When Jack Simmons announced his retirement from the Tennessee Valley Public Power Association this summer after 14 years as its president, the board of the Chattanooga-based association interviewed a variety of candidates from across the country.
Ultimately, the board decided to elevate one of TVPPA's own staffers, Doug Peters, to head the TVA distributors group and its affiliated insurance, training and power generating businesses.
Greg Williams, general manager for Appalachian Electric Cooperative in New Market, Tennessee, and chairman of TVPPA, said the search committee "began its work with a very impressive roster of candidates from inside and outside the Valley. The quality of those applicants made it a robust competition, but Doug's 16 years at TVPPA and 18 years prior at TVA set him apart," Williams says.
Peters is a 57-year-old electrical engineer who worked at four nuclear plants at TVA and later helped train many of the linemen who keep the power flowing across TVA's 7-state region. But Peters is not a typical engineer, focused only on solving individual problems.
In his role in nuclear licensing at TVA and technical training for local power companies across the Valley, Peters has had to negotiate and mediate between a variety of competing parties. While still working at TVA, he earned his MBA at the University of Tennessee at Chattanooga where many of his colleagues thought he was as much of a salesman or a preacher as he was an engineer.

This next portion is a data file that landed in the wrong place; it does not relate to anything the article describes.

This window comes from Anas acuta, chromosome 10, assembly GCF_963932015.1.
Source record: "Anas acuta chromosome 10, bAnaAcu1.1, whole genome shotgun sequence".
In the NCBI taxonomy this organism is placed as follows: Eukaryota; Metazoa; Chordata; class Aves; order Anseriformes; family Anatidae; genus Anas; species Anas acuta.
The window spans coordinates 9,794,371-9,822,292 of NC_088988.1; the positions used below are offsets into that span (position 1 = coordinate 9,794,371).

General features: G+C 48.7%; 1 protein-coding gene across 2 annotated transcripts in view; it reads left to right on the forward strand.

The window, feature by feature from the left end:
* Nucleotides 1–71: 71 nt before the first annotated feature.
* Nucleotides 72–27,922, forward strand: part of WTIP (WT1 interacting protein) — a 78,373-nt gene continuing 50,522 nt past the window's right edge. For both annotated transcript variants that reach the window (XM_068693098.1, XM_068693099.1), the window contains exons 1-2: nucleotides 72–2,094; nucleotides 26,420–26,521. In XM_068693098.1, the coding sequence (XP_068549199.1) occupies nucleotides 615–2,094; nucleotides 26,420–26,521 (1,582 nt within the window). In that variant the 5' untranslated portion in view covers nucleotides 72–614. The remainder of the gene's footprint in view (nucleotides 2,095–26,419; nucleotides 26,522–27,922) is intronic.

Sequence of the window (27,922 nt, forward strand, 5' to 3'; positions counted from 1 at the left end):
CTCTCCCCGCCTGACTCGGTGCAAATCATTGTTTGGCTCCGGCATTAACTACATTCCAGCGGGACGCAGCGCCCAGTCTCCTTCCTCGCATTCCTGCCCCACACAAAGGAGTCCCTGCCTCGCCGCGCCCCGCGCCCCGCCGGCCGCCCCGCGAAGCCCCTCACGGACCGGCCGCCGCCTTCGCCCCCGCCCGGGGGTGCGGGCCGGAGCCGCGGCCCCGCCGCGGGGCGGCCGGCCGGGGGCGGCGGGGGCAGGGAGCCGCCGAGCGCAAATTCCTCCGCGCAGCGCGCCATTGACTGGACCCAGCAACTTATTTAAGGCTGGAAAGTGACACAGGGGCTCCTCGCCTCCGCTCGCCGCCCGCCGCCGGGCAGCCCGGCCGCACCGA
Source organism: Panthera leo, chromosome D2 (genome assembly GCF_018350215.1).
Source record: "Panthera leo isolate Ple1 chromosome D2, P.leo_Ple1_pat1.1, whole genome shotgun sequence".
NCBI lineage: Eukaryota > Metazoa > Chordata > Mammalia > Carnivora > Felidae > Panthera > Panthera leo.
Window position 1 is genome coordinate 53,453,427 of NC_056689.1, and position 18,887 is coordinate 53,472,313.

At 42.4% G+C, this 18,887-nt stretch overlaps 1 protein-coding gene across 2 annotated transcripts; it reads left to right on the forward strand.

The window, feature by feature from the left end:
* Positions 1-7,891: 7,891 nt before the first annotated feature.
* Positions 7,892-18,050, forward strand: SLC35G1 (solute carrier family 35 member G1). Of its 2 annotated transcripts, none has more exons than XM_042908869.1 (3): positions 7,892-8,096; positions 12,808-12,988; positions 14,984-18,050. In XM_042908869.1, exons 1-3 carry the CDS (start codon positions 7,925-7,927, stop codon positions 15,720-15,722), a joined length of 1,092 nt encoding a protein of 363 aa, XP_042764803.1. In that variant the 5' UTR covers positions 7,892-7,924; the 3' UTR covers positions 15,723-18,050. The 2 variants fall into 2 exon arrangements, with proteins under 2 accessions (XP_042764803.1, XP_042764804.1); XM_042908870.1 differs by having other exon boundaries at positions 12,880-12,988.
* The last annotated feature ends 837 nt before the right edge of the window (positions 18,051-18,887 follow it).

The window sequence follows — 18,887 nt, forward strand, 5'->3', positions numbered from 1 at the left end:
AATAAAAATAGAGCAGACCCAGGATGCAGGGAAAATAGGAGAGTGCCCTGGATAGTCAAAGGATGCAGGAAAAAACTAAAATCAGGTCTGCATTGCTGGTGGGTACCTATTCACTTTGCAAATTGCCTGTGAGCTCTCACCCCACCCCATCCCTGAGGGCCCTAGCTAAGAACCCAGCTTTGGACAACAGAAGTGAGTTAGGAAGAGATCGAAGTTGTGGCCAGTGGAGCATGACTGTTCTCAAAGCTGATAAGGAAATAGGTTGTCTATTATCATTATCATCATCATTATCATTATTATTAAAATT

At TVPPA, he has served as vice president of Distributors Insurance Co., a wholly owned subsidiary of the association, and helped prepare plans to build a federally backed smart grid and distributor-owned generation for Seven States Power Corp., another TVPPA subsidiary. The smart grid project ultimately wasn't funded, but it did help launch other partnerships among TVA distributors, including Seven States Power which bought, and for a while owned, a combined natural gas power plant.
A native of Blissfield, Michigan, Peters moved with his parent in 1972 to Rossville, Georgia, when he was in middle school. Other than his years at Georgia Tech earning his electrical engineering degree and a year after graduation working for Raytheon in California, Peters has stayed in the Chattanooga area.
In his new role, Peters oversees an $8.5 million-a-year budget at TVPPA, which represents 105 municipal utilities and 49 cooperative utilities which buy wholesale power from TVA. The association acts as both a traditional trade association for the TVA distributors and an organized interface for contract and rates negotiations between TVA as the wholesale power supplier and the local power companies that contract with TVA to buy its power and resell it to retail users.
"It's a challenging and exciting time now for public power, and our role is especially critical now as we move into a new era of distributed power," Peters says. "If TVPPA didn't exist, I think TVA would have to create something very similar."